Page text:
Scrapbookpages Blog

July 14, 2017

17 year old Jewish girl is teaching a class on the Holocaust

Filed under: Germany, Holocaust, Uncategorized — Tags: , , — furtherglory @ 8:34 am

Prisoners in Sachsenhausen camp

The following quote is from a news article which you can read in full at

Begin quote

….when [Dara] Weinstein started public high school at Spanish River High School in Boca Raton [Florida] three years ago, she soon learned that the average student in South Palm Beach knew and cared little about the Holocaust and Holocaust survivors.

Weinstein, now 17 herself, shares information about the Holocaust — and what led up to it — she has gleaned from her own studies and research with the students from diverse backgrounds at these centers.

Weinstein said she tries to focus on the Holocaust’s relevance to what is going on in today’s times.

“You have to talk about what was going on in Germany before Hitler came to power and when he first came to power,” Weinstein said. “People don’t just wake up and start murdering millions of other people. There was a trend of deprivation of basic human rights going on that led up to the Holocaust.”

“Kids need to know that this could happen again today if we are not careful and allow the hatred and mistrust of other people to spiral out of control.”

Weinstein’s curriculum includes interactive learning about the Pyramid of Hate; discussions about how discrimination and stereotyping can lead to genocide; and The Butterfly Project — whereby participants construct paper butterflies as a memorial for each of the 1.5 million children who died in the Holocaust.

So far, the curriculum has been very well received.

End quote

Hey, maybe I should start a class on the Holocaust for old people. I could conduct classes in an old folks home, for people who are 71 [not 17].

Here is what I would teach:

The three major camps in the Nazi concentration camp system in Germany were Dachau, Sachsenhausen and Buchenwald. Dachau was the first Nazi concentration camp in the state of Bavaria. Located just outside Munich, it was opened on March 22, 1933, less than two months after Hitler was appointed chancellor of Germany.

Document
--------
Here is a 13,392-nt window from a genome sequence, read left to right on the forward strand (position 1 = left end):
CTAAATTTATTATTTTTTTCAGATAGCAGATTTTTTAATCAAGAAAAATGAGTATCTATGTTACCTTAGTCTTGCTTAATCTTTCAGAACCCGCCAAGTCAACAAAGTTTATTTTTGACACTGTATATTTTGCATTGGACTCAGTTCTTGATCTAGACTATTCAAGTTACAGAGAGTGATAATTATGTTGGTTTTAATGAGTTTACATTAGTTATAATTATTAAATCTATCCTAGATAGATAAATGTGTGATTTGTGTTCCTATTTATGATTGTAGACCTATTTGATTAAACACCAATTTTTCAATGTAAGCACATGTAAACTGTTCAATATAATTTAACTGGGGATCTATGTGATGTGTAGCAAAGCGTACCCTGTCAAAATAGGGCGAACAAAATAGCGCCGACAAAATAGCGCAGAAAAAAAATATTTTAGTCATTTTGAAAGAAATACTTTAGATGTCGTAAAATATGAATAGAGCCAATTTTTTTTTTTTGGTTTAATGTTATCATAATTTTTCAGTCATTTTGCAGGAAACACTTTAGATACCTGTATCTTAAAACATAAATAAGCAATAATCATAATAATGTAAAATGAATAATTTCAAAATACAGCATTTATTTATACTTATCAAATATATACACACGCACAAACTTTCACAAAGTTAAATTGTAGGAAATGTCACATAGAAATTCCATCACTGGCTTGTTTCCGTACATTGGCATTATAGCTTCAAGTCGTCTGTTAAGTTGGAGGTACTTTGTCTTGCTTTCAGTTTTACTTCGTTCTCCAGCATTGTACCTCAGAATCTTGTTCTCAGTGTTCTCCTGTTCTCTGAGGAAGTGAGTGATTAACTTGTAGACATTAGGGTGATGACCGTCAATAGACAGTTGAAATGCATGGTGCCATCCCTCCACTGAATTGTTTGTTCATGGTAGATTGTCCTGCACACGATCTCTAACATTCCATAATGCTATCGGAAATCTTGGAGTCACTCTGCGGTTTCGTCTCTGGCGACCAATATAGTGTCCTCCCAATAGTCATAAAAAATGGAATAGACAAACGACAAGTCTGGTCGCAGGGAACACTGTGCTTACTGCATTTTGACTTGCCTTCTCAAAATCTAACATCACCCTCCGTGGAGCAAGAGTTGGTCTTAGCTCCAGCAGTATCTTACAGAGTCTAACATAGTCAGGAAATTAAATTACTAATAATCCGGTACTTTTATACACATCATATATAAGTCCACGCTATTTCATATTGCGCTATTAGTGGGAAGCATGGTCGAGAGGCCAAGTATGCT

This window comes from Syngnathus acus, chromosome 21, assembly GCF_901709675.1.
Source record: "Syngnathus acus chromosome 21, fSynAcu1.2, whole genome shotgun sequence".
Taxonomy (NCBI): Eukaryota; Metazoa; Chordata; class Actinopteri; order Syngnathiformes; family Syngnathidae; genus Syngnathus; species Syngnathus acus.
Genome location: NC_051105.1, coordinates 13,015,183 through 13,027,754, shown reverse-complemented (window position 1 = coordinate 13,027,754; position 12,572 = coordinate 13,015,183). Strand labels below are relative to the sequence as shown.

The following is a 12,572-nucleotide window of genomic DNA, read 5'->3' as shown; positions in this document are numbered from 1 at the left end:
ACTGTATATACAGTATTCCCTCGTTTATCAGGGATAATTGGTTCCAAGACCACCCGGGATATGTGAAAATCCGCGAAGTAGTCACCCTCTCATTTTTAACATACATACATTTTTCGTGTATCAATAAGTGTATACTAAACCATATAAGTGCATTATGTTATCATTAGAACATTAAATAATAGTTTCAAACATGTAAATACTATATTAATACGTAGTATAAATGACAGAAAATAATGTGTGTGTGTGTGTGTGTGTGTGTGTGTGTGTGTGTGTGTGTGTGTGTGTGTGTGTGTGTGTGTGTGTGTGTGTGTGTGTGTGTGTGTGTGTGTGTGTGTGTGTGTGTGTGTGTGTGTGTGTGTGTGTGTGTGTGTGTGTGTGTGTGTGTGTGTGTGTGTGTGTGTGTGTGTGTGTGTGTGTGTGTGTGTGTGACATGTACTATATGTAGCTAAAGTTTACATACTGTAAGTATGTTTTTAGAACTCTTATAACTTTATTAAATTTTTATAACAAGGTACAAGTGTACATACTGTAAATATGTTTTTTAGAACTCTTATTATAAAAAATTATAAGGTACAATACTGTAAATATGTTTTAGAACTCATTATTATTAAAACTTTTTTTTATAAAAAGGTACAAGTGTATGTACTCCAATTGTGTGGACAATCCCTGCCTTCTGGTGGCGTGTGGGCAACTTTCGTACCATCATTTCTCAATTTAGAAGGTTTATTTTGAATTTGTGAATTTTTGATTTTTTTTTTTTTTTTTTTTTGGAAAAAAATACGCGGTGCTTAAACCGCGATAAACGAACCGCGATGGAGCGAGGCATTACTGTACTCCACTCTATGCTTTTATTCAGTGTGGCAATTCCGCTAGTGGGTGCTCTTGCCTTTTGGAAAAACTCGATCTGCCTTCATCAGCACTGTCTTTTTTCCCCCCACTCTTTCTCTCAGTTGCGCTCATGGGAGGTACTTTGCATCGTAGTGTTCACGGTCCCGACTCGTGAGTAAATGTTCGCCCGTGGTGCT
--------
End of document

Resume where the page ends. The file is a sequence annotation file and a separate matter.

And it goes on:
Also in 1933, another camp was opened in an old brewery at Oranienburg, 35 kilometers north of Berlin. The Oranienburg camp was rebuilt in 1936 and named Sachsenhausen. Buchenwald was built just outside the city of Weimar in 1937, and its first prisoners were transferred there from Sachsenhausen.

All three of these camps were built to imprison the opponents of Fascism and all three were located in areas which were hotbeds of Communist and Social Democrat political activity. The German state of Bavaria was taken over by Communist revolutionaries on November 7, 1918, just four days before the Armistice which ended World War I was signed on November 11, 1918.

Berlin was the site of the “November Revolution” in 1918 when the Social Democrats toppled the imperial government of Germany and proclaimed a Republic on November 9, 1918. Weimar is where the Social Democrats wrote the constitution for their newly proclaimed Republic; the city is only 20 miles from Gotha, the birthplace of the Social Democrat political party.

Weimar is also the birthplace of the liberal Bauhaus movement of modern art and architecture, which was the direct opposite of the Nazi ideal of classic art, literature, music and architecture.

In 1936 when the Nazis remodeled the Oranienburg camp, which then became Sachsenhausen, the Jews were being persecuted relentlessly and pressured to leave Germany, but no Jews were being sent to any of the concentration camps unless they were political dissidents, trade union organizers, asocials, vagrants, criminals, or race mixers and homosexuals who had broken the law.

In other words, the Jews were not innocent victims, who were doing nothing to upset the Germans.

When construction started on the new Sachsenhausen concentration camp in the summer of 1936, Nazi Germany was the envy of the Western world. From the depths of the Great Depression in 1932, Hitler had achieved an “economic miracle” in Germany in less than three years. As yet, there was no sign of Nazi aggression, nor any attempt at world domination by Germany.

Gertrude Stein, the famous Jewish writer who was a mentor to Ernest Hemingway, even suggested in 1937 that Hitler should be awarded the Nobel Peace Prize.

Because of the Nazi program of nationalism, the German people had regained their self respect after the humiliating Treaty of Versailles, which Germany was forced to sign at the end of World War I. They now had great pride in their ethnicity and their country.

No people in the world were more patriotic than the Germans in 1936 and no other world leader had the total dedication to his country that Adolph Hitler had.

The ordinary Germans were satisfied with their lives and had no reason to fear the concentration camps or the Gestapo. Hitler was a hero to the 127 million ethnic Germans throughout Europe, whom he wanted to unite into the Greater German Empire, a dream that had been discussed in his native Austria for over 50 years. In less than four years, this dream would be accomplished when Austria, parts of Poland that had formerly been German territory, Luxembourg, the French provinces of Alsace and Lorraine, and the Sudetenland were combined with Germany to form the Greater German Reich.

In 1936, Hitler was more loved and admired than all the other world leaders put together. He was also the only world leader who was actively helping the Zionists with their plan to reclaim Palestine as their country.

So, what happened? What changed? You will have to read some Holocaust Denial websites to find out why the Jews were sent to camps.